The Coming Crisis of Confidence

 


Photo by Louis Reed | Unsplash

Photo by Louis Reed | Unsplash

Question: “How did a novel bat coronavirus get to a major metropolis of 11 million people in central China, in the dead of winter – when most bats were hibernating – and turn a market where bats weren’t sold – into the epicenter of an outbreak?”   

 

When asked that way, the lab-leak theory of the origin COVID-19 sounds quite plausible.   

 

A newly-released investigative piece in Vanity Fair raises that question and much more. This analysis has accelerated a conversation long overdue. It tells the story of how a loose network of sleuths of varying scientific expertise spread around the globe undertook the examination of a theory of COVID-19’s origin that was initially discounted by those whose job it was to figure it out. Together they form a group called ‘drastic’ – decentralized radical autonomous search team investigating COVID-19. 

 

One founder was a data scientist who works for a bank in New Zealand, whose Asperger’s syndrome gives him the professional advantage in finding patterns in data. But while he was building a plausible case for lab leak, more than two dozen scientists released a statement in a respected medical journal, saying: “We stand together to strongly condemn conspiracy theories suggesting that covid-19 does not have a natural origin.” 

To be sure, there were crackpots and political hacks who were hoping to pin the origin on a Wuhan lab in the hope of gaining a cudgel on China and a boost to then-President trump. After all, Trump said early on that he had seen classified information indicating that the virus had come from the Wuhan Institute of Virology. Asked what the evidence was, he said, “I can’t tell you that. I’m not allowed to tell you that.” 

 

But the question now is whether people in government and the scientific community – fearful of being drawn into the national political debate or of being cast as nativist – did not pursue the theory that was worthy of exploration? 

 

Vanity Fair conducted a months-long investigation, interviewed more than 40 people, and reviewed hundreds of pages of government documents. They found that: 

“Conflicts of interest, stemming in part from large government grants supporting controversial virology research, hampered the U.S. Investigation into COVID-19’s origin at every step. In one state department meeting, officials seeking to demand transparency from the Chinese government say they were explicitly told by colleagues not to explore the Wuhan Institute of Virology’s gain-of-function research, because it would bring unwelcome attention to U.S. Government funding of it.” 

 

In the summer of 2020, when State Department leads had gone cold, they got a tip from a foreign source, saying, “key information was likely sitting in the U.S. Intelligence community’s own files, unanalyzed.” In November, that lead turned up classified information that was “absolutely arresting and shocking,” said a former state department official.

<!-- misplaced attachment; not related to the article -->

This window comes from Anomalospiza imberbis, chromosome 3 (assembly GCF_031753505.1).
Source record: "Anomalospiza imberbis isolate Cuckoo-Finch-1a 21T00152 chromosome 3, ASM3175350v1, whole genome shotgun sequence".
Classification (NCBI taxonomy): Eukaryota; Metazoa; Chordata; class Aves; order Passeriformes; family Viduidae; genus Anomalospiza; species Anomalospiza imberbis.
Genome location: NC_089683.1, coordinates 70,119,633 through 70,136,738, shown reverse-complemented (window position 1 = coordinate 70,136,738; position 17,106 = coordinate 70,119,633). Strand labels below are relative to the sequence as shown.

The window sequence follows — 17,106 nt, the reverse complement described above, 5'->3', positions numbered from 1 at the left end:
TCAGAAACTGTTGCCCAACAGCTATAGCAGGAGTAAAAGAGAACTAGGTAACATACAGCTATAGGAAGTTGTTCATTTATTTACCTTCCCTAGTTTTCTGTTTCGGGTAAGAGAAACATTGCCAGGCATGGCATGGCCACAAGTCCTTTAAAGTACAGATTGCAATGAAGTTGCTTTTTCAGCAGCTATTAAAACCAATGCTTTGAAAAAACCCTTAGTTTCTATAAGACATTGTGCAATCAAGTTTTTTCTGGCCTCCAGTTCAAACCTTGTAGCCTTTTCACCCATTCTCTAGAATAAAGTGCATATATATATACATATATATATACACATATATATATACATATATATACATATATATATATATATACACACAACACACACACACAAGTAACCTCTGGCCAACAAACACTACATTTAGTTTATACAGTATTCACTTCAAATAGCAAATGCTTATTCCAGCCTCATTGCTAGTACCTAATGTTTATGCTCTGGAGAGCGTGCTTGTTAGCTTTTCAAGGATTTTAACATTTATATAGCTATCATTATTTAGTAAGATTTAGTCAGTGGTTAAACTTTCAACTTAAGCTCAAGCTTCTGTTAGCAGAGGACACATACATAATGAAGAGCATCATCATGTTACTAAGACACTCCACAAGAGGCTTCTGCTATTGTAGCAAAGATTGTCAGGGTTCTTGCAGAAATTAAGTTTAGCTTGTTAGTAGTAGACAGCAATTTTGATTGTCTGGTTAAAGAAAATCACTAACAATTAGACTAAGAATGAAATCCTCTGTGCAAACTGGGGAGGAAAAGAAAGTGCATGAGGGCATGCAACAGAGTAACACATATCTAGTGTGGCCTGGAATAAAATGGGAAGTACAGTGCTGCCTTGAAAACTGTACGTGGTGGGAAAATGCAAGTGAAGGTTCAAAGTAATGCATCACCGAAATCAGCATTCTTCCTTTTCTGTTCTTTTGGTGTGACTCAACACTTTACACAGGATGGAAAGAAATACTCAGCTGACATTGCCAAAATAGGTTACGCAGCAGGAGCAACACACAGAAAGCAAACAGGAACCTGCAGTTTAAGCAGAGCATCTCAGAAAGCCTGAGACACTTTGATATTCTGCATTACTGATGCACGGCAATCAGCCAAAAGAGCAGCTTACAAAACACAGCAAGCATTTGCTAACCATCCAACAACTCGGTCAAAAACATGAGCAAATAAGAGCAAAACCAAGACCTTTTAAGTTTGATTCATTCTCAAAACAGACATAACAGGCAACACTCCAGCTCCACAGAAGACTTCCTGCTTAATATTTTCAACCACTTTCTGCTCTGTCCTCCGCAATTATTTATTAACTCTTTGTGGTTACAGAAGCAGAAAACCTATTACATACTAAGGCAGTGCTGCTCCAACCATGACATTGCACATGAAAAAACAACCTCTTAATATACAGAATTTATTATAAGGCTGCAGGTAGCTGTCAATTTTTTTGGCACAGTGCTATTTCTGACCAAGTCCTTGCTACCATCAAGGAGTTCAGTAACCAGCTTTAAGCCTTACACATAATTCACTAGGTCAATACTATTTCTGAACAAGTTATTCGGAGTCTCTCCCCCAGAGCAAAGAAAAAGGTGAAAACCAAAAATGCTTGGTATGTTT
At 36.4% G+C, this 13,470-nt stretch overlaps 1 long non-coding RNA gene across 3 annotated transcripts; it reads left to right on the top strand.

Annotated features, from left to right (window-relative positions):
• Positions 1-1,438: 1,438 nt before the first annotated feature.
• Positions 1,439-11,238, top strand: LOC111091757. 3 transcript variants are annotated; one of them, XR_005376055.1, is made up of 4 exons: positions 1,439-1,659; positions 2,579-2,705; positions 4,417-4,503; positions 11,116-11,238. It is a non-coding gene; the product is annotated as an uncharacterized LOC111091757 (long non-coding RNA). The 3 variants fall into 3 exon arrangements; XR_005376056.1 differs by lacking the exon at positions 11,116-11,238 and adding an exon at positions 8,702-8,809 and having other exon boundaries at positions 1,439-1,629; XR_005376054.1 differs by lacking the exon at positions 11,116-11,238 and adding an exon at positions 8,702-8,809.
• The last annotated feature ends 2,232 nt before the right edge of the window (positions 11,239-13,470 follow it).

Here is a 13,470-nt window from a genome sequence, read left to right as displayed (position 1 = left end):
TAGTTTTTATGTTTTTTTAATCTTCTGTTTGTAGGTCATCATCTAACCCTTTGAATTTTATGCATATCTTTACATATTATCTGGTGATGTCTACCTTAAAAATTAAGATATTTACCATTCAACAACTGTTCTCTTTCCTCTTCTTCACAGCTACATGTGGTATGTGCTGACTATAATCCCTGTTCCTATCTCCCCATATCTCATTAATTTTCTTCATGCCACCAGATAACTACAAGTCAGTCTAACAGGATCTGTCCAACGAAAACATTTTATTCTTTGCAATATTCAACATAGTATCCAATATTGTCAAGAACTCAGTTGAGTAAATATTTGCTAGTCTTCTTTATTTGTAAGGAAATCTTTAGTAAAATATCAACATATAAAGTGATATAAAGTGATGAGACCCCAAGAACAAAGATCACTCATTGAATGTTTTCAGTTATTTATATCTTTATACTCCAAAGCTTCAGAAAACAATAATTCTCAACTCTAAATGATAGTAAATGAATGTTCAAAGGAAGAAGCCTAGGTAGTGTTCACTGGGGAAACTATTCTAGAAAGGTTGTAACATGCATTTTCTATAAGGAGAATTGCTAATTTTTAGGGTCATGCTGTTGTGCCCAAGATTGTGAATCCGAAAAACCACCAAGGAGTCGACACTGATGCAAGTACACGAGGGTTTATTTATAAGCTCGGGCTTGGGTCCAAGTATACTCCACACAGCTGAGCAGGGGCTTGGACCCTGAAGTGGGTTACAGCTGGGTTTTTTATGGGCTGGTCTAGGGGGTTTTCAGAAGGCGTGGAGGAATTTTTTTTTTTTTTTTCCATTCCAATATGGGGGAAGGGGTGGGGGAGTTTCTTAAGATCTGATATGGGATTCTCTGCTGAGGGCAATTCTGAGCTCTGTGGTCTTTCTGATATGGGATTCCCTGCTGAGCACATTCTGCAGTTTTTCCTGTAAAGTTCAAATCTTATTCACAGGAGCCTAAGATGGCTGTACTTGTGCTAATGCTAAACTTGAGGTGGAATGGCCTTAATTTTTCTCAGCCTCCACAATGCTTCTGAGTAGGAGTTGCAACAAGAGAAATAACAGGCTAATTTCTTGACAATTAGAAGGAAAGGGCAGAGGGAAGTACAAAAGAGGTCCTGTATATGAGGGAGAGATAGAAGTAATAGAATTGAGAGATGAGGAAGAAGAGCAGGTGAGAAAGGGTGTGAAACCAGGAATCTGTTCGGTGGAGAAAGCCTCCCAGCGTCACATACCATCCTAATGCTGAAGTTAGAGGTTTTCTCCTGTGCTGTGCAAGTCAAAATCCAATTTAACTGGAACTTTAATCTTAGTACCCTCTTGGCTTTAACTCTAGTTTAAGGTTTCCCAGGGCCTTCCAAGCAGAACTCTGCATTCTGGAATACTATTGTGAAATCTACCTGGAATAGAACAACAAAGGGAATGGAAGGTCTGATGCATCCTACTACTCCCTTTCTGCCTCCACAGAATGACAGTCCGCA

Three researchers at the Wuhan Institute of Virology, all connected with gain-of-function research on coronaviruses, had fallen ill in November 2019 and appeared to have visited the hospital with symptoms similar to COVID-19, three government officials told Vanity Fair

The reaction inside the state department was, “holy shit,” one former senior official recalled. “We should probably tell our bosses.” the investigation roared back to life. 

 

And remember the guy with Aspergers? Well in January of 2021, there was an international fact-finding visit to Wuhan. A dozen international experts visited arrived and were told that the lab’s database of some 22,000 virus samples had been taken off-line to prevent a hack during the pandemic. 

 

Which seemed to make sense. Except the ad-hoc investigators at “drastic” figured out that the database was actually taken off-line on September 12, 2019, three months before the official start of the pandemic!

 

Here’s my takeaway: First that the lab leak theory is plausible, second, that politics and bureaucratic turf wars hampered the full exploration of the lab leak theory.   

 

My ongoing concern is the damage this is going to do to public confidence in our institutions at a moment when we can least afford further erosion. If the lab leak theory was erroneously discounted, it will fuel speculation about the role of authority in other exercises – like elections.   

 

Just the sort of thinking that led to the events of January 6 and is being used to imperil democracy all across the country. Suddenly the phony Arizona audit will be harder to discount.  

 

And science will suffer. Look no further than climate change.  

  

I can hear the skepticism already: How do we really know it is man-made? They told us the virus came from a bat at a wet market.  

 

The criticism of climate science has long been that it was research-money-driven. The Vanity Fair piece similarly highlights the role of money, some American, in the Wuhan lab, and raises questions about the solidarity of the “gain of function” research community.  

 

And this too must be said.   

 

With further revelations about the early discounting of the lab-leak theory, the media too will suffer a loss of credibility, for its lack of independent investigation.     

 

The Vanity Fair report doesn’t conclude as to whether the covid virus began naturally or in a lab leak. But it convinced me that politics mattered and thwarted the leak investigation.  

 

One ramification of this analysis is bad news for our institutions. It will further distrust in science and even democracy – when we can least afford it.   


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